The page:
As we move from summer into autumn and our farmers have brought in the harvest, some communities will be holding Harvest Festivals to commemorate this.

This week I have asked local historian Neil Rees to tell us more about this long-standing tradition.

By Neil Rees


In the days before mechanisation, whole communities, including children, were needed to help bring in the harvest. Schools broke up to allow teachers and children to assist on the farms, which is the origin of the long summer school holidays.

Six weeks was considered necessary in Bucks, being four weeks for the hay harvest, and then two weeks for the corn harvest.

Harvest Thanksgivings

The Book of Common Prayer, used by the Church of England, provides for special Thanksgiving prayers for specific occasions such as rain after drought, peace, deliverance from plague, and for plenty.

In years when there was an abundant harvest a Harvest Thanksgiving Day was called to thank God for the harvest. One such Harvest Thanksgiving held by the English settlers in New England in 1621 is the origin of the American Thanksgiving tradition.

Following an abundant harvest in 1842, the Church of England called for Harvest Thanksgiving services to be held on October 2, 1842. The mid-1840s were then years of poor harvests known as the Hungry Forties, particularly the Irish Potato Famine. When there was a great harvest again in 1847, a national Harvest Thanksgiving Day was set for October 17, 1847 when churches made collections for poor relief in Ireland. Poor harvests again followed, but in 1854 there was another bumper harvest. A national Thanksgiving Day was set for October 1, 1854.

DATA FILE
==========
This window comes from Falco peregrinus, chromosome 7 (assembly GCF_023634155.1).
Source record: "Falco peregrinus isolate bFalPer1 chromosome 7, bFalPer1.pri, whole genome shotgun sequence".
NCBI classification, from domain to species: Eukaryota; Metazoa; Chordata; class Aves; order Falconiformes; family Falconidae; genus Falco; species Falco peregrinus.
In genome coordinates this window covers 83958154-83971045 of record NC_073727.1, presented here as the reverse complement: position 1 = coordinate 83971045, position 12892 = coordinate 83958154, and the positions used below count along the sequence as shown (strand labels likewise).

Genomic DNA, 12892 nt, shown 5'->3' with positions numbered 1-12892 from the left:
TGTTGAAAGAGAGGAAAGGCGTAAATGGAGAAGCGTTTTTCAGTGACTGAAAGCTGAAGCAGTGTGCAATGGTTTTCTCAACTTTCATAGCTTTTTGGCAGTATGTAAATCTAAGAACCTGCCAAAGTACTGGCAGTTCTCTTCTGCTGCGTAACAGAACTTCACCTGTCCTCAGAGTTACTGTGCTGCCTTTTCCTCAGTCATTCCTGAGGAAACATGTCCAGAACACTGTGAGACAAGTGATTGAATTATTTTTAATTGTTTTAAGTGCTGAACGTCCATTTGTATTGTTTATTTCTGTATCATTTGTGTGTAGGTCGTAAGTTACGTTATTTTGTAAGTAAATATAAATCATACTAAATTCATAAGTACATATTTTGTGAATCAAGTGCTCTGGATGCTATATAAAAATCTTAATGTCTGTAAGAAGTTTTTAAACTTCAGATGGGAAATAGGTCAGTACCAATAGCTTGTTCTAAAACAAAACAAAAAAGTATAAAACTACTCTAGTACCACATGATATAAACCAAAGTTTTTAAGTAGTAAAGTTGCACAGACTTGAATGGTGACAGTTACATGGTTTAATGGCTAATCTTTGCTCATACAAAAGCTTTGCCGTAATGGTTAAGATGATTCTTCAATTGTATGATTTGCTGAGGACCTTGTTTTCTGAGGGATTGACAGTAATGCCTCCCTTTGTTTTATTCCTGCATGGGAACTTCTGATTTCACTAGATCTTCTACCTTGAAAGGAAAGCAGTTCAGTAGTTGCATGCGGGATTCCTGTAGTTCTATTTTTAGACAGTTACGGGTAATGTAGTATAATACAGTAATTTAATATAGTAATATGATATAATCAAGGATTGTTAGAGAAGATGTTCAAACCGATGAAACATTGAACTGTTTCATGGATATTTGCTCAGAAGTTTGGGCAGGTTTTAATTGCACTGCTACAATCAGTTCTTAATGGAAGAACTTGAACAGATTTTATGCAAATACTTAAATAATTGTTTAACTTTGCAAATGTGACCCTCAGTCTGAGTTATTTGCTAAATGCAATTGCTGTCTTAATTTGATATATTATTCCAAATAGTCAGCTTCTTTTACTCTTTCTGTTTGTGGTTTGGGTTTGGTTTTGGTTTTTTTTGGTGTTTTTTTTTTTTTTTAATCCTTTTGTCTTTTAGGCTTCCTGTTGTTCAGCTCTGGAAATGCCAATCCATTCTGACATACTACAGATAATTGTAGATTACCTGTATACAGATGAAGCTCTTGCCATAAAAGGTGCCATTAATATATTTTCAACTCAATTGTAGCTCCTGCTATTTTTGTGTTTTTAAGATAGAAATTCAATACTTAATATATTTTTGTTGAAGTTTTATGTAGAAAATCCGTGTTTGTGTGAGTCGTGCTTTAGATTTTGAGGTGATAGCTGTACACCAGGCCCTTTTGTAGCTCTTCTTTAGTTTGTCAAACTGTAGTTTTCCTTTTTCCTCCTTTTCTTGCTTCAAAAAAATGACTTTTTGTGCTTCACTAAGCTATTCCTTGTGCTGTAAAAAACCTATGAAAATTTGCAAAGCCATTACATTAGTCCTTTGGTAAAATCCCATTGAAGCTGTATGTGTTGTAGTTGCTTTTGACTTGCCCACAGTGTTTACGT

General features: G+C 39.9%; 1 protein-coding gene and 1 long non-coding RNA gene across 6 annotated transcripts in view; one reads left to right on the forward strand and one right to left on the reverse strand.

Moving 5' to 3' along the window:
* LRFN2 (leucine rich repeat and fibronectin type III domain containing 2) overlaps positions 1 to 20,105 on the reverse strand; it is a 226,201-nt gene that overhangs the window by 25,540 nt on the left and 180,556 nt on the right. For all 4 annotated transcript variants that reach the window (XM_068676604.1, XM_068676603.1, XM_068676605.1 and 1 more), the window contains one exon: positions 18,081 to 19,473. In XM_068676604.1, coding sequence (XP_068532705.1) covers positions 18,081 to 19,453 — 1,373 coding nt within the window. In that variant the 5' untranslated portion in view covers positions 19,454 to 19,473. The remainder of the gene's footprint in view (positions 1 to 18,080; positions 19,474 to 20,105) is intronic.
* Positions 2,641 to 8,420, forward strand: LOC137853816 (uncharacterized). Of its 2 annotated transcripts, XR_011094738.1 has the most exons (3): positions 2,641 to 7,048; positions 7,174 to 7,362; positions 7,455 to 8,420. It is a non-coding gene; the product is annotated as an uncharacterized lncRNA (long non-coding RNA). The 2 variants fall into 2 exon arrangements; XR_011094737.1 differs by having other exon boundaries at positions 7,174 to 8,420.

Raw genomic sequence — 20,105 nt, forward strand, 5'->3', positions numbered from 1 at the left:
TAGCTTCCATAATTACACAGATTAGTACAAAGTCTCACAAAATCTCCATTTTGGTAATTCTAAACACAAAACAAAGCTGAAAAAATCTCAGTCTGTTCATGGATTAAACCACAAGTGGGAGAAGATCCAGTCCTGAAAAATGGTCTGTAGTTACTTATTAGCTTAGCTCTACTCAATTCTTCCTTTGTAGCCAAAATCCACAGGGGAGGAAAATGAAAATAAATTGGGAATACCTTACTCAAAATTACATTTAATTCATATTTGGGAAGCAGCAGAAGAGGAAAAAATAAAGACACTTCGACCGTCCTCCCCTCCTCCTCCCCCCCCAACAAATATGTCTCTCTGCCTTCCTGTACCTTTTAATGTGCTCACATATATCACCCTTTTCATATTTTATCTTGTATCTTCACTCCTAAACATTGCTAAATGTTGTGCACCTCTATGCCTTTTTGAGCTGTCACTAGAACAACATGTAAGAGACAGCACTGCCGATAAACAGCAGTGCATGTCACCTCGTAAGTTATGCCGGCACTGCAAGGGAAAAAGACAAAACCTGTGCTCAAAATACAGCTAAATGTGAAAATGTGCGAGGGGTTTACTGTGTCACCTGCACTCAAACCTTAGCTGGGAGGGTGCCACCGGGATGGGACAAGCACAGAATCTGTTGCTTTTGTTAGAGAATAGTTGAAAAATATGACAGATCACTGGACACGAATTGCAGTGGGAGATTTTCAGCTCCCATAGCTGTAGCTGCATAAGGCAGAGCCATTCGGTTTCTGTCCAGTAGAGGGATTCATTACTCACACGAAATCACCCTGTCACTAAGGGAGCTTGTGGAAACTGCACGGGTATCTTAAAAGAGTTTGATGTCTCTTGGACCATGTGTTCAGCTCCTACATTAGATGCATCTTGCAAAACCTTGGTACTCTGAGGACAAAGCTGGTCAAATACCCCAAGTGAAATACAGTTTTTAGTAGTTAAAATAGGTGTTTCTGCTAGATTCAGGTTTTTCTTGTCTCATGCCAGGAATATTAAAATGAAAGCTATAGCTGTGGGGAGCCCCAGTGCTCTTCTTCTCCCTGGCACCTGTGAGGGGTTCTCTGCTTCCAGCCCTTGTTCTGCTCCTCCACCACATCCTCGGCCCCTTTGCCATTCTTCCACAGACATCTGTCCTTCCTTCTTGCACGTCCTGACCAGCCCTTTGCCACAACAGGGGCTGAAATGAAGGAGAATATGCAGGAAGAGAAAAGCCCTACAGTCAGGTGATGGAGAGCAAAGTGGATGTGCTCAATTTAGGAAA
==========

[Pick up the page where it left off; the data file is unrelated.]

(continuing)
Abundant harvests followed in five consecutive years from 1855 to 1859. In these years Harvest Thanksgiving services were held in places of worship across England to thank God. Originally the last sheaf or sheaves of corn might be brought into the church, but over time church interiors started to be decorated more elaborately with flowers, vegetables and fruit. By the 1860s the idea of annual Harvest Thanksgiving services had become established as a popular event. These church services became normal across all denominations by the late 1870s. Harvest hymns with biblical themes were written for them, and many are still sung today.

There was no set day for Harvest Thanksgivings. They were held one Sunday usually in September or October, depending on the local harvest. Collections were typically taken for the Bucks Infirmary in Aylesbury. These days the produce is often given to a local Food Bank.

From 1863 there was a United Harvest Thanksgiving held for all the non-conformist churches in High Wycombe, held at the Wesleyan Methodist Church in Priory Road.

It started with a great tea in the hall, followed by a service at the chapel. In 1875 it was attended by 800 people. The tradition was continued into the 1920s.

Harvest Suppers

After the ingathering of all the harvest and the final cartload was taken home to the farm, it had been the tradition for farmers to give a feast called a Harvest Home or Harvest Supper, or also called a “Hockey” in Hertfordshire.